How Common Is Hearing Loss?
Do the words "huh?" and "what?" frequent your conversations? Anyone can experience hearing loss — even children — but some people are more at risk.
Do you strain to hear the TV or miss half of conversations? You may be dealing with hearing loss. Hearing loss can strike at any age, from childhood through older adulthood, and can be caused by anything from an illness to a head injury.
Hearing loss is defined as the reduced ability to hear noises — it can happen in both ears or only one. More rare is total hearing loss (deafness) — the loss of ability to hear at all. Some hearing loss is normal as you age, starting as early as 20 years of age. Often, hearing loss is a gradual problem; sudden hearing loss is pretty rare. Common causes of hearing loss include:
- A genetic abnormality
- A congenital birth defect
- Injury or trauma to the ear or skull
- Persistent exposure to loud noises
- Getting older
- Ear wax or fluid in the ear
It's also important to consider the type of hearing loss sustained, which is based on which part of the ear is damaged. The main types of hearing loss include:
- Sensorineural hearing loss. This is characterized by damage sustained to the inner ear area or the nerves that connect the inner ear and brain. This is permanent hearing loss that can't be treated or corrected.
- Conductive hearing loss. This type of hearing loss occurs when the ear is unable to properly carry sound, resulting in reduced hearing — typically not complete hearing loss. It usually results from a problem in the outer or middle ear. Conductive hearing loss can often be corrected through surgery or other treatments.
- Mixed hearing loss. This is a combination of sensorineural and conductive hearing loss, and occurs when there is damage to both the inner and middle or outer ear.
- Unilateral hearing loss. This type of hearing loss occurs in only one ear, with normal hearing in the other ear. It can occur for many reasons, but often the reason is unknown. It can affect children and adults alike, and in varying degrees of severity.
How Hearing Loss Is Measured
Tests to diagnose hearing loss include:
- A few types of hearing tests (including electronic and responses to sounds)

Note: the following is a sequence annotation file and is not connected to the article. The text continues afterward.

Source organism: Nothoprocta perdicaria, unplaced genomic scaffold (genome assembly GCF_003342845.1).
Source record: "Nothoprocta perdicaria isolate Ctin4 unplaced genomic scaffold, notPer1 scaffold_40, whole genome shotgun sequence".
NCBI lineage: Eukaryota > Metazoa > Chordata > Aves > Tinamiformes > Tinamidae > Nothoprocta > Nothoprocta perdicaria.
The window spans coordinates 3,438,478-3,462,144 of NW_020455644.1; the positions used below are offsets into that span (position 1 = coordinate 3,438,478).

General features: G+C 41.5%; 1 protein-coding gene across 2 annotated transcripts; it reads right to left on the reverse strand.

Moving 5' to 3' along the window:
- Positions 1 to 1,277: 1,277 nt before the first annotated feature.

- Imaging tests, including a CT scan or MRI
- Head X-rays
- Ear exam
- Tympanometry (a test that measures pressure in the ear)
A hearing test can measure the softest range at which sound can be heard. Here are the measurements of hearing loss in varying degrees:
- Normal hearing: -10 to 15 dB HL
- Slight hearing loss: 16 to 25 dB HL
- Mild hearing loss: 26 to 40 db HL
- Moderate hearing loss: 41 to 55 dB HL
- Moderately severe hearing loss: a range of 56 to 70 dB HL
- Severe hearing loss: a range of 71 to 90 dB HL
- Profound hearing loss: a range of hearing loss of 91 dB HL or greater
Are You at Risk for Hearing Loss?
Many factors can make a person more susceptible to hearing loss. Here are some of them:
- Exposure to loud noises at work (in factories, for example)
- Congenital or hereditary defects of the ear or that affect the ear
- An injury to the skull
- Exposure to very loud noises (music, fireworks, guns, and explosions, for example)
- A perforated eardrum
- Fluid in the ears
Living With Hearing Loss
People with hearing loss don't have to live in silence — many times, hearing devices, like hearing aids, can help restore hearing. Here are some ways to manage hearing loss:
- Use a hearing aid
- Have a cochlear implants (which are surgically implanted in the ear)
- Use devices to magnify sounds (listening systems for TV or radio or amplifying devices for the telephone)
If you have hearing loss, you can learn how to communicate with people differently — and don't be shy to ask people to slow down and speak clearly. Pay close attention, and try to limit background noise when carrying on a conversation. Just because you may need to communicate a bit differently doesn't mean that you have to miss out on social interaction and conversations.
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